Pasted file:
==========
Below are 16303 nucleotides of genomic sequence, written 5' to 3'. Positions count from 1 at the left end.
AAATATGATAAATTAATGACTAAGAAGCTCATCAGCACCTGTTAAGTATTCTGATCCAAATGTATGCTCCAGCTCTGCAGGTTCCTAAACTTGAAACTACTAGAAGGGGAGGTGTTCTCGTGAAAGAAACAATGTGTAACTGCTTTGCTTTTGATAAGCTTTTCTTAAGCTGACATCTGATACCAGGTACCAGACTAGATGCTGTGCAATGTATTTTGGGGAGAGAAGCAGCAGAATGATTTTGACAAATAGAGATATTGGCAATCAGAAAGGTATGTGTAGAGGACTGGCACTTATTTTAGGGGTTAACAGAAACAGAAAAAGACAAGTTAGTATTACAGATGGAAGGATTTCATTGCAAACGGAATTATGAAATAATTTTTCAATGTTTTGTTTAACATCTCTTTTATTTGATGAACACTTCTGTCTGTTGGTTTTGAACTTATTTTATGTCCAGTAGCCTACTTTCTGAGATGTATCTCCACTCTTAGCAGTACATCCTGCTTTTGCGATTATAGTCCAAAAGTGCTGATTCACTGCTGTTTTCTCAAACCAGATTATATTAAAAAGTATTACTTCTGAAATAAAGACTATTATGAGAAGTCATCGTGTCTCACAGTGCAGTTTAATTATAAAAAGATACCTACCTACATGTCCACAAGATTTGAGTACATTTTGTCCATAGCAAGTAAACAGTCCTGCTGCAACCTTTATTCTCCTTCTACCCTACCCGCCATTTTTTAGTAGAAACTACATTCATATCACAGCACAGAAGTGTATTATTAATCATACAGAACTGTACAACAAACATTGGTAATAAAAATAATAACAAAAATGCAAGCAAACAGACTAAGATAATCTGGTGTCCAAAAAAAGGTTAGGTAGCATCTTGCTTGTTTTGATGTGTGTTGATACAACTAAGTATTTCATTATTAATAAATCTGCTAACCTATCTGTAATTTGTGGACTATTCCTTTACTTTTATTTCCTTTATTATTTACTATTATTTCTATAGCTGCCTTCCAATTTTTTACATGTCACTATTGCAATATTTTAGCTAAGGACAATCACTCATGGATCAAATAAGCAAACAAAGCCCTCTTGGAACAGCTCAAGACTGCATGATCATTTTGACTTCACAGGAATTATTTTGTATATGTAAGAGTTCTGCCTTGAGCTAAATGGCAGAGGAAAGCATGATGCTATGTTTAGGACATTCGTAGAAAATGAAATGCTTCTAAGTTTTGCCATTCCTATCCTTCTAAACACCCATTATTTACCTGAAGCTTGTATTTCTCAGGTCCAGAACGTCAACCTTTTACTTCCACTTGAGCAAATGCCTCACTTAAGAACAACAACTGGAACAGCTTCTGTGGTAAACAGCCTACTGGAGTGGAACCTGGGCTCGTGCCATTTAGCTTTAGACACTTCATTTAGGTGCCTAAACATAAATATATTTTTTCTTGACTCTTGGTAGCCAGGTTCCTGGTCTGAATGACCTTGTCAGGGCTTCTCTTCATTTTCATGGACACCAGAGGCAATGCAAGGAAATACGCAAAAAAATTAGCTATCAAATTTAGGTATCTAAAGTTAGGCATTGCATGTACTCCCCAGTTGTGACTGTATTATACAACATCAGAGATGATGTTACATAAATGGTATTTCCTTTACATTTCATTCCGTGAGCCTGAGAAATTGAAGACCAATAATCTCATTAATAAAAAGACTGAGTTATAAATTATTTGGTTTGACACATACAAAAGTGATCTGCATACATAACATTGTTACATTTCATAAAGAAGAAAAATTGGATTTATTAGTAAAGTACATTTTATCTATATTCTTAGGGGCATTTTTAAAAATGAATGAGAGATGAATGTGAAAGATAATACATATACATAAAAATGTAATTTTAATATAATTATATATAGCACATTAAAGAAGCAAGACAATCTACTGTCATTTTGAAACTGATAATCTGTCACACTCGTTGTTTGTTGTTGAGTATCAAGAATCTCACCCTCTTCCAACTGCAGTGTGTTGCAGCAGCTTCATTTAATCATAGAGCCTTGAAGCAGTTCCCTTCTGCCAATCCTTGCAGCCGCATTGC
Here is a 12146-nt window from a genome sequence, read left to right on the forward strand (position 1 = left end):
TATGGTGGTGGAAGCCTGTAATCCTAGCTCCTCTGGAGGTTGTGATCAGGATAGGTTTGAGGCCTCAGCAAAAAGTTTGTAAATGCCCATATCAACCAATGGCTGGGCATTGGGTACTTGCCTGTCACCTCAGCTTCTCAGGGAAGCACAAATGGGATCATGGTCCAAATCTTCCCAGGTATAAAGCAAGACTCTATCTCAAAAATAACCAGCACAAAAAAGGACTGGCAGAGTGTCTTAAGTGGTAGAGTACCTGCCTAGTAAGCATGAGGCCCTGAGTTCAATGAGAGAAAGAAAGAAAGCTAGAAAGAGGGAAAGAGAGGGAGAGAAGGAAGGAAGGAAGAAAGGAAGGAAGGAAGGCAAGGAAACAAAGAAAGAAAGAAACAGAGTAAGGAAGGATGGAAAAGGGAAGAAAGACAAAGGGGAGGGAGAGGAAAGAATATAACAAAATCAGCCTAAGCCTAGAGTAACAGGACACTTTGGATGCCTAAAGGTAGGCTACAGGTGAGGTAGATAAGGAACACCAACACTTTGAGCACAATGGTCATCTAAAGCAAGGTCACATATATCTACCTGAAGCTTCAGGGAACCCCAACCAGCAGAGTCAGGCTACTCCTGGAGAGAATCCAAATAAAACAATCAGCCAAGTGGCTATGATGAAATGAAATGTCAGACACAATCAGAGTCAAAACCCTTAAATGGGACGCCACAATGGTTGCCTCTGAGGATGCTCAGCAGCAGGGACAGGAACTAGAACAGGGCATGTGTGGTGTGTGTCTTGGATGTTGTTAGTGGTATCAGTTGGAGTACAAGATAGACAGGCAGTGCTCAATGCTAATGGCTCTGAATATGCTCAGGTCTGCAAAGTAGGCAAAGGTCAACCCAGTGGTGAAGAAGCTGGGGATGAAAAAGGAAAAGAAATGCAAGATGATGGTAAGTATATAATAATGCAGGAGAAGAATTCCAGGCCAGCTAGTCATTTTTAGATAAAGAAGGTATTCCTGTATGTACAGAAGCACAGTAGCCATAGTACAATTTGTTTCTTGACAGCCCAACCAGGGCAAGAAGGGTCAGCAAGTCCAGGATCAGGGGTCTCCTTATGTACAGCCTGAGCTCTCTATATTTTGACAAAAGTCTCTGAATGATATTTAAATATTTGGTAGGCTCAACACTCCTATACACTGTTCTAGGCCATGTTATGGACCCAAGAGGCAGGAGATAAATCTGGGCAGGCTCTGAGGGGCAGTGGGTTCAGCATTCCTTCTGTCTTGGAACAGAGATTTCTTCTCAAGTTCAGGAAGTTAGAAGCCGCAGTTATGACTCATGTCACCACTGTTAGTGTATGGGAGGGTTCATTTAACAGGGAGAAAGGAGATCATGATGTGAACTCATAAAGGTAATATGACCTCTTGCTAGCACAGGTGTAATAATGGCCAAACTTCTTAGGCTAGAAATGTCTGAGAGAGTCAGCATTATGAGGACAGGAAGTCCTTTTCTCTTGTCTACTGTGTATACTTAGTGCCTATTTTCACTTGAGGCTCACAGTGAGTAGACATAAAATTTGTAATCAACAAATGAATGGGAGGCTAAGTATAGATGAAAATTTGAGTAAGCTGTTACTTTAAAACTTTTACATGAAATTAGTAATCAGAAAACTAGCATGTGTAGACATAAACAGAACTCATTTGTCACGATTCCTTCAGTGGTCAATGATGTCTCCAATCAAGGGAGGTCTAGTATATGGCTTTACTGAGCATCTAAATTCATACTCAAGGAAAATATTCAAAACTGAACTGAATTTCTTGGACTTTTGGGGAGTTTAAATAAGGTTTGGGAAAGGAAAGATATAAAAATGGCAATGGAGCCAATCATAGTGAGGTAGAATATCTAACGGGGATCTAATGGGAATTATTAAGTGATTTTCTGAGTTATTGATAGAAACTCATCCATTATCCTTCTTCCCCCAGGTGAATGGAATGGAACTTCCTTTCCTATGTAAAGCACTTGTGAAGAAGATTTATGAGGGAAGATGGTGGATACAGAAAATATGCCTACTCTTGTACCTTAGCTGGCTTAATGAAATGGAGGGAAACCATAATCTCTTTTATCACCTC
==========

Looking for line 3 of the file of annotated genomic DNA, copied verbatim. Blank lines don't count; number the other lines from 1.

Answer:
Here is a 12146-nt window from a genome sequence, read left to right on the forward strand (position 1 = left end):